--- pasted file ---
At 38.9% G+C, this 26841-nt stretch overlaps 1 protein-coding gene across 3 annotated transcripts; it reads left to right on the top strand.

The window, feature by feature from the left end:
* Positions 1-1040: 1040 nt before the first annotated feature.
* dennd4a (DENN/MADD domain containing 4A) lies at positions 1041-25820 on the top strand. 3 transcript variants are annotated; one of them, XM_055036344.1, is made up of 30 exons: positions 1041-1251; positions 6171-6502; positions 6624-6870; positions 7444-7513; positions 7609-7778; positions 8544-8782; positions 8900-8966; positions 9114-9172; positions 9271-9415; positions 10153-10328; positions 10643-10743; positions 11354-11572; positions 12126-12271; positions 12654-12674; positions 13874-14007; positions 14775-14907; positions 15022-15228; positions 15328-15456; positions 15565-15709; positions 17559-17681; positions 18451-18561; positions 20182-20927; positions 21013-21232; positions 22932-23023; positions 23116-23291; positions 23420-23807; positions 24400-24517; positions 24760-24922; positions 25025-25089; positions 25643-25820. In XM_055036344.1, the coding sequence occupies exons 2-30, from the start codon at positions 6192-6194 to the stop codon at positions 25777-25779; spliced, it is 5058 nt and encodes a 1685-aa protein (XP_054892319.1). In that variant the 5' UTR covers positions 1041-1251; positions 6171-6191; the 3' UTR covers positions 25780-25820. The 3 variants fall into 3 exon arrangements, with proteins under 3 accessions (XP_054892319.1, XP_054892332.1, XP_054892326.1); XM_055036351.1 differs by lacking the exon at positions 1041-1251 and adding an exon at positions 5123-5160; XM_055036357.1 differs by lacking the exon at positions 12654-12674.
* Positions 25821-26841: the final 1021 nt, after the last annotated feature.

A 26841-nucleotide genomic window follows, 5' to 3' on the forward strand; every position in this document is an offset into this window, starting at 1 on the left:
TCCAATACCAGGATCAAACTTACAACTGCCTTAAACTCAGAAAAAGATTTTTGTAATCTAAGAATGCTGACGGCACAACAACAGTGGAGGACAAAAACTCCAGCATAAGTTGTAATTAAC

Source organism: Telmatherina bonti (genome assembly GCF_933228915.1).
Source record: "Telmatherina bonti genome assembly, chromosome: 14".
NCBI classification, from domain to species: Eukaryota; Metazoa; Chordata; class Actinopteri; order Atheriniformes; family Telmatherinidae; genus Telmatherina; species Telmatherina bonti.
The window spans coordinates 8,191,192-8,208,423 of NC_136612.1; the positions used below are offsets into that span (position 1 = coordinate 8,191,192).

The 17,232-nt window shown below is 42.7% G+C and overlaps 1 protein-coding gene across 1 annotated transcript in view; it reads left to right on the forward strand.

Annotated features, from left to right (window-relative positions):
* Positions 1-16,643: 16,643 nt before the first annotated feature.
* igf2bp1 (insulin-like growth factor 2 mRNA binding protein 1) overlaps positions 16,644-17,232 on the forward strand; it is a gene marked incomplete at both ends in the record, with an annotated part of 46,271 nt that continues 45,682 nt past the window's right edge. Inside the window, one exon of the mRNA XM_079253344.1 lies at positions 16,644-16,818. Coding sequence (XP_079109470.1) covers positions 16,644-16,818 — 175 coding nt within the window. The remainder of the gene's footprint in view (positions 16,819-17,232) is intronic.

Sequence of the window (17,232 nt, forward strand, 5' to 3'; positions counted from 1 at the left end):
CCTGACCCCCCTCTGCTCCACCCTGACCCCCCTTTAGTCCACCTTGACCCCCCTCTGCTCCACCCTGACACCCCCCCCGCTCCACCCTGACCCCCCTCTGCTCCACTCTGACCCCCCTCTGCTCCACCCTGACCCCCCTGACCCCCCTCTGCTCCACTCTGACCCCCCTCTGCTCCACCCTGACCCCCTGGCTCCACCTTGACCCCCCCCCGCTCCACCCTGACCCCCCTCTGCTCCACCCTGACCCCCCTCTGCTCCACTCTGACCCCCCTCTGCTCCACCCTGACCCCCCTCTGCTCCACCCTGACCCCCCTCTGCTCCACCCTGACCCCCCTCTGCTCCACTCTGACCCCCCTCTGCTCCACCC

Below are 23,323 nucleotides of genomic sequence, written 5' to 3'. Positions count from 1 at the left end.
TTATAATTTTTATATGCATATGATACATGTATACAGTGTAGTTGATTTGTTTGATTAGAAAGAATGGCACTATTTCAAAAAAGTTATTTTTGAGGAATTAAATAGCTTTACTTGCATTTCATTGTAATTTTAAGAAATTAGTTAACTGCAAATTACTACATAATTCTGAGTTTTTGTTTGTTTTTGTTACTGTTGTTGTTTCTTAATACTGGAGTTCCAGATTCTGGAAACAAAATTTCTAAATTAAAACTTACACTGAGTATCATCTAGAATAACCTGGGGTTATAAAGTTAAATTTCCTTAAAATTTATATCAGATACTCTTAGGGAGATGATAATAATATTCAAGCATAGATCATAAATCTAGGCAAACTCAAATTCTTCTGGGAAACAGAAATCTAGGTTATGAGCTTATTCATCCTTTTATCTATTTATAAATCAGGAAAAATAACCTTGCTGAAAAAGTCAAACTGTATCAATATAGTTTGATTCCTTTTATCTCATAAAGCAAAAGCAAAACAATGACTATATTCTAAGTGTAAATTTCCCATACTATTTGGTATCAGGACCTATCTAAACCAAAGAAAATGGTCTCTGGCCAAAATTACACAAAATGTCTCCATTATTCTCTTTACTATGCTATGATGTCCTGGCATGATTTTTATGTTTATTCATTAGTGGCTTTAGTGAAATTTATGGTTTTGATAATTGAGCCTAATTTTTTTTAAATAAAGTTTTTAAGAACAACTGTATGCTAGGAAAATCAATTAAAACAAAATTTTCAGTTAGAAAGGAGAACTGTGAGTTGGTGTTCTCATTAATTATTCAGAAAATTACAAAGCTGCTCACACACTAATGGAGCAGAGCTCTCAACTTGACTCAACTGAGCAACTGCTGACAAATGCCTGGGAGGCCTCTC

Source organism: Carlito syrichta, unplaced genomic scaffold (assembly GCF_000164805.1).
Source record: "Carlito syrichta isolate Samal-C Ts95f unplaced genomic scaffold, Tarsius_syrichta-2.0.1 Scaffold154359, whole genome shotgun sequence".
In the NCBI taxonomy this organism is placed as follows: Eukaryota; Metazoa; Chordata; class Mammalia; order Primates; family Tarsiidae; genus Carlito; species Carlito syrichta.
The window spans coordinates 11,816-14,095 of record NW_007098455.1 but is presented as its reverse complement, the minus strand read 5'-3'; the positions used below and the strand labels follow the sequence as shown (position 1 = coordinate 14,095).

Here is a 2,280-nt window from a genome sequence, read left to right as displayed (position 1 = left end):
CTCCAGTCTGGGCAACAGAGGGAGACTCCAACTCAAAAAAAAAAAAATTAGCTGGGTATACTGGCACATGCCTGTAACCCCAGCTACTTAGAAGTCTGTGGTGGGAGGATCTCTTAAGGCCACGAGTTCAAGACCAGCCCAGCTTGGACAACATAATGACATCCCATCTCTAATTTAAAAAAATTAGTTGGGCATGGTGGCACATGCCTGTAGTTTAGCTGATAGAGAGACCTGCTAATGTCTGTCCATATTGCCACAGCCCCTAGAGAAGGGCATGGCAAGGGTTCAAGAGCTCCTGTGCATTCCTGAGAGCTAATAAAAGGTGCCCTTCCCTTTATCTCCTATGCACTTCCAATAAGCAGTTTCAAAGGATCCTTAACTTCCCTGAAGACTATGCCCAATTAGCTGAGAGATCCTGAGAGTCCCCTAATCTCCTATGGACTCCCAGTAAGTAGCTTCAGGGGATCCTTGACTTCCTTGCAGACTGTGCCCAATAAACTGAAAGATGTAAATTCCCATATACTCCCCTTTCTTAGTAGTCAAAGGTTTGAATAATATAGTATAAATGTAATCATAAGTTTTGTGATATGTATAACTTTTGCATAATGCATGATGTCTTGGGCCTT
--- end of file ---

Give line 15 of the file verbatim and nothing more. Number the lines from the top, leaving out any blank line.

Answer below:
* igf2bp1 (insulin-like growth factor 2 mRNA binding protein 1) overlaps positions 16,644-17,232 on the forward strand; it is a gene marked incomplete at both ends in the record, with an annotated part of 46,271 nt that continues 45,682 nt past the window's right edge. Inside the window, one exon of the mRNA XM_079253344.1 lies at positions 16,644-16,818. Coding sequence (XP_079109470.1) covers positions 16,644-16,818 — 175 coding nt within the window. The remainder of the gene's footprint in view (positions 16,819-17,232) is intronic.